Elektra: A New Translation

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Harper Collins, Aug 7, 2012 - Drama - 160 pages
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Among the most celebrated plays of ancient Athens, Elektra is one of seven surviving dramas by the great Greek playwright, Sophocles, now available from Harper Perennial in a vivid and dynamic new translation by award-winning poet Robert Bagg. Elektra masterfully explores the consequences of revenge—both for those who bear the brunt of violence and for those who become obsessed by hatred under its influence—as it focuses on the cycle of bloodshed that consumes a royal family. This is Sophocles, vibrant and alive, for a new generation.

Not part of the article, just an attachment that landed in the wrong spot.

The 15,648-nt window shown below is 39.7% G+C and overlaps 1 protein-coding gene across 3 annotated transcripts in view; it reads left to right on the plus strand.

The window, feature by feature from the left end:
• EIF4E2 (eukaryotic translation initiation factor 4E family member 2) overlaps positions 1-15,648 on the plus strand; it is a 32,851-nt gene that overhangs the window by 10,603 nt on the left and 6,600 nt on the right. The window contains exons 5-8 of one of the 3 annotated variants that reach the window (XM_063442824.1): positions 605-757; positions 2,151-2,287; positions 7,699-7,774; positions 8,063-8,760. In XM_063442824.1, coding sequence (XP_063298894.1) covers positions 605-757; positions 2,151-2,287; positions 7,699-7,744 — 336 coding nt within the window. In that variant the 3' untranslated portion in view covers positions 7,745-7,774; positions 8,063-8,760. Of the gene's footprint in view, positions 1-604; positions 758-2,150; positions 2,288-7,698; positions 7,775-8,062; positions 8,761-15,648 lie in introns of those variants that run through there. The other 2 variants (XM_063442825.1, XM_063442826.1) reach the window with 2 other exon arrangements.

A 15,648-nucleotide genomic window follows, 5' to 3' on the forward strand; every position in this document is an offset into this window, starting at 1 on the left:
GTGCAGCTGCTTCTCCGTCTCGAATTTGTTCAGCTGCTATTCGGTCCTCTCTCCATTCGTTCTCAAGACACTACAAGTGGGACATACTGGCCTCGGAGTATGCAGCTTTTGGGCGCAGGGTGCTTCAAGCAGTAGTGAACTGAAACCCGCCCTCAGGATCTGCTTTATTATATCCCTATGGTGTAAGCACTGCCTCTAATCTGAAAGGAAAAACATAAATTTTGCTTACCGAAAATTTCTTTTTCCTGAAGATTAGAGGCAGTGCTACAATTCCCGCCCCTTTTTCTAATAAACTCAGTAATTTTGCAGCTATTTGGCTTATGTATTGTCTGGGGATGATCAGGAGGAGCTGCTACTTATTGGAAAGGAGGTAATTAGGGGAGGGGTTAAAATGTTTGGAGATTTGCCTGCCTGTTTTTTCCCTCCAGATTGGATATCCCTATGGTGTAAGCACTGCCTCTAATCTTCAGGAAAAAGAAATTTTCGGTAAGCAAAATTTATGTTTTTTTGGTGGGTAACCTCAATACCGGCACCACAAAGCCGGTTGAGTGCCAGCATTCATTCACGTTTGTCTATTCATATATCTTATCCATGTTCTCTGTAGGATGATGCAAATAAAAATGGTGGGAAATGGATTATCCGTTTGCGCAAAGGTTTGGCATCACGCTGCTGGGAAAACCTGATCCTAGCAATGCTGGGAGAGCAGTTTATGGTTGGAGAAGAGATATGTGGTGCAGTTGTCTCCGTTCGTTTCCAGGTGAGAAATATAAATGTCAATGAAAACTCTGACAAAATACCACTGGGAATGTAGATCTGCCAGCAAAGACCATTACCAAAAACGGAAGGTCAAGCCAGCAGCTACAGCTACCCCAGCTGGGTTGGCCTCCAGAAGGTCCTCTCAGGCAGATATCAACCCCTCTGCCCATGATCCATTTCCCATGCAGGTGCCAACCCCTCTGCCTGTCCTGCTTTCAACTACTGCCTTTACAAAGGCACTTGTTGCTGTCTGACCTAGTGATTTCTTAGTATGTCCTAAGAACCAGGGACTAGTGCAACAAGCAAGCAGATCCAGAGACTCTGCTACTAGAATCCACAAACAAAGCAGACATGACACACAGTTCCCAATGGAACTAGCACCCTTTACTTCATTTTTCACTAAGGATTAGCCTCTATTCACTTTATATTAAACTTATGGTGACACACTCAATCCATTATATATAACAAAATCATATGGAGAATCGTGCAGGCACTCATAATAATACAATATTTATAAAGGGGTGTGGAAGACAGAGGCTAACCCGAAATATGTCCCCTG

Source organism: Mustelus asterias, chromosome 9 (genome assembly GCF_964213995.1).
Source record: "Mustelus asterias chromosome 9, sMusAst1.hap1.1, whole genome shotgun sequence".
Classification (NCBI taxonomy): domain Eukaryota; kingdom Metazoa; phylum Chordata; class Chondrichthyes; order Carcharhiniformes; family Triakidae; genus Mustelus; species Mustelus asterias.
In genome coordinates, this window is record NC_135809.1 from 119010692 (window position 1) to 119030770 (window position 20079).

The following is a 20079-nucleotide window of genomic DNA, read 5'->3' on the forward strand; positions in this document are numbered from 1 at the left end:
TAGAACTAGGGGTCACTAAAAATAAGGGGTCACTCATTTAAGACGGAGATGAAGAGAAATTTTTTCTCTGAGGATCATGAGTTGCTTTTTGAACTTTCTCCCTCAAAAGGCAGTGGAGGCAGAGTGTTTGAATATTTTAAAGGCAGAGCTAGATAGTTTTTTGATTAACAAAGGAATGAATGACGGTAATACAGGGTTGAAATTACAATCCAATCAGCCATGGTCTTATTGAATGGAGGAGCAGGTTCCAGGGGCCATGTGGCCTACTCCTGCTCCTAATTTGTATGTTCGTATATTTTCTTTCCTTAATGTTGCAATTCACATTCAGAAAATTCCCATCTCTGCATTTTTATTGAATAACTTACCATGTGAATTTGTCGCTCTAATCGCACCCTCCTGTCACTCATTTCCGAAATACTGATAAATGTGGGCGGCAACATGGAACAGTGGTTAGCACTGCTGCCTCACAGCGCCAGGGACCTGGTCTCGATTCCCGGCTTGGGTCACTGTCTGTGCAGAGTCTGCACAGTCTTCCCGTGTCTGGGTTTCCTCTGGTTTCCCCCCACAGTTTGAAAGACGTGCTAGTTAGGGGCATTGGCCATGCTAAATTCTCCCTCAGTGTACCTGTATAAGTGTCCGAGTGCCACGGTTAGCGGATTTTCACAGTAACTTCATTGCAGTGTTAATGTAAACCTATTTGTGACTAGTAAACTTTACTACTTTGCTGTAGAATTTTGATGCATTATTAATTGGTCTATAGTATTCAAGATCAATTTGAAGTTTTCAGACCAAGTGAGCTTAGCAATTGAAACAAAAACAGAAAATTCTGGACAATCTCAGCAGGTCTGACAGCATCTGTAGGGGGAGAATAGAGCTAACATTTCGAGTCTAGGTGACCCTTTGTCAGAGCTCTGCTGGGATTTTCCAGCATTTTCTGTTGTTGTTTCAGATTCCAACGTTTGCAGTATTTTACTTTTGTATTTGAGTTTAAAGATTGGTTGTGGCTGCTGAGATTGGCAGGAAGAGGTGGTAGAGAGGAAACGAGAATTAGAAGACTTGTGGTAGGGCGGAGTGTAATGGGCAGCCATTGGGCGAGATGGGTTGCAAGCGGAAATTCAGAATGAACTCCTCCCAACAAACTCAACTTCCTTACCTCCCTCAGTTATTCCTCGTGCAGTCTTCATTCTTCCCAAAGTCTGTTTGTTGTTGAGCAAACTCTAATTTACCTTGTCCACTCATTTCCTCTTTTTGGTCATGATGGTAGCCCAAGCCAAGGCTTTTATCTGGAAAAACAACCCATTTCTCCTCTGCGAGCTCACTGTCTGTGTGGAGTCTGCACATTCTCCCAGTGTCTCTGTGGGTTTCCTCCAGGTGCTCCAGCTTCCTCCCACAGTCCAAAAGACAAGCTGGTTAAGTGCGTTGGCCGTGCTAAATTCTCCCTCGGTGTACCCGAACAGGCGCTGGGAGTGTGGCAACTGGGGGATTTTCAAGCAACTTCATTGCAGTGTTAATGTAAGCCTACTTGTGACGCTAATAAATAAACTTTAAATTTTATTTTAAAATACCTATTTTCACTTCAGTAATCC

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Sophocles was born around 496 B.C. in Colonus (near Athens), Greece. In 480, he was selected to lead the paean (choral chant to a god) celebrating the decisive Greek sea victory over the Persians at the Battle of Salamis. He served as a treasurer and general for Athens when it was expanding its empire and influence. He wrote approximately 123 plays including Ajax, Antigone, Oedipus Tyrannus, Trachiniae, Electra, Philoctetes, and Oedipus at Colonus. His last recorded act was to lead a chorus in public mourning for Euripides. He died in 406 B. C.

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